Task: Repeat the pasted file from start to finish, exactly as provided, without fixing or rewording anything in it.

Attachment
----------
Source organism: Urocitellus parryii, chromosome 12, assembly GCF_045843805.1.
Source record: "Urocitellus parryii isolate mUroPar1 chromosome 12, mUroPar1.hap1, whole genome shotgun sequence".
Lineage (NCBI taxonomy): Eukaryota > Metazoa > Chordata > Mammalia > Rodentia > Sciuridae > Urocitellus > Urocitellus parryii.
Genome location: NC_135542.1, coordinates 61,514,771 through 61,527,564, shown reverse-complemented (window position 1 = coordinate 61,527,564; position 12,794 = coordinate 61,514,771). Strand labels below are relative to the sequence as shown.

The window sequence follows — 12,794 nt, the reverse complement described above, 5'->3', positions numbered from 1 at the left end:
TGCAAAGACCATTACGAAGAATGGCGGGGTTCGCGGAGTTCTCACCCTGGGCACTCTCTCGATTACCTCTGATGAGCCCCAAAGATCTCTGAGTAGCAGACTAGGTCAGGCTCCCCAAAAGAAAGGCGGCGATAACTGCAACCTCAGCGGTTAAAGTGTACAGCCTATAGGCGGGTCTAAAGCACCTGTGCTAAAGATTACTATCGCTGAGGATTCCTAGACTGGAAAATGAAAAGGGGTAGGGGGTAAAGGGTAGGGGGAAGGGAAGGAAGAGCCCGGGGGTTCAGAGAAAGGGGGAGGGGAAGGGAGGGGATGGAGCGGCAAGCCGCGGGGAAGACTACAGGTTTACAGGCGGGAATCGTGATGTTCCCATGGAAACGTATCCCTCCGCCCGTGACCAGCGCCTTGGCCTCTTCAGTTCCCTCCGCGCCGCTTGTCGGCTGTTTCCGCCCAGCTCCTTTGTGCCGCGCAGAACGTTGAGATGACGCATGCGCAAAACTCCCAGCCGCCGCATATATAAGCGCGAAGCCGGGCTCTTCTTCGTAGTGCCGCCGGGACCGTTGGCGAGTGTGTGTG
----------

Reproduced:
Source organism: Urocitellus parryii, chromosome 12, assembly GCF_045843805.1.
Source record: "Urocitellus parryii isolate mUroPar1 chromosome 12, mUroPar1.hap1, whole genome shotgun sequence".
Lineage (NCBI taxonomy): Eukaryota > Metazoa > Chordata > Mammalia > Rodentia > Sciuridae > Urocitellus > Urocitellus parryii.
Genome location: NC_135542.1, coordinates 61,514,771 through 61,527,564, shown reverse-complemented (window position 1 = coordinate 61,527,564; position 12,794 = coordinate 61,514,771). Strand labels below are relative to the sequence as shown.

The window sequence follows — 12,794 nt, the reverse complement described above, 5'->3', positions numbered from 1 at the left end:
TGCAAAGACCATTACGAAGAATGGCGGGGTTCGCGGAGTTCTCACCCTGGGCACTCTCTCGATTACCTCTGATGAGCCCCAAAGATCTCTGAGTAGCAGACTAGGTCAGGCTCCCCAAAAGAAAGGCGGCGATAACTGCAACCTCAGCGGTTAAAGTGTACAGCCTATAGGCGGGTCTAAAGCACCTGTGCTAAAGATTACTATCGCTGAGGATTCCTAGACTGGAAAATGAAAAGGGGTAGGGGGTAAAGGGTAGGGGGAAGGGAAGGAAGAGCCCGGGGGTTCAGAGAAAGGGGGAGGGGAAGGGAGGGGATGGAGCGGCAAGCCGCGGGGAAGACTACAGGTTTACAGGCGGGAATCGTGATGTTCCCATGGAAACGTATCCCTCCGCCCGTGACCAGCGCCTTGGCCTCTTCAGTTCCCTCCGCGCCGCTTGTCGGCTGTTTCCGCCCAGCTCCTTTGTGCCGCGCAGAACGTTGAGATGACGCATGCGCAAAACTCCCAGCCGCCGCATATATAAGCGCGAAGCCGGGCTCTTCTTCGTAGTGCCGCCGGGACCGTTGGCGAGTGTGTGTG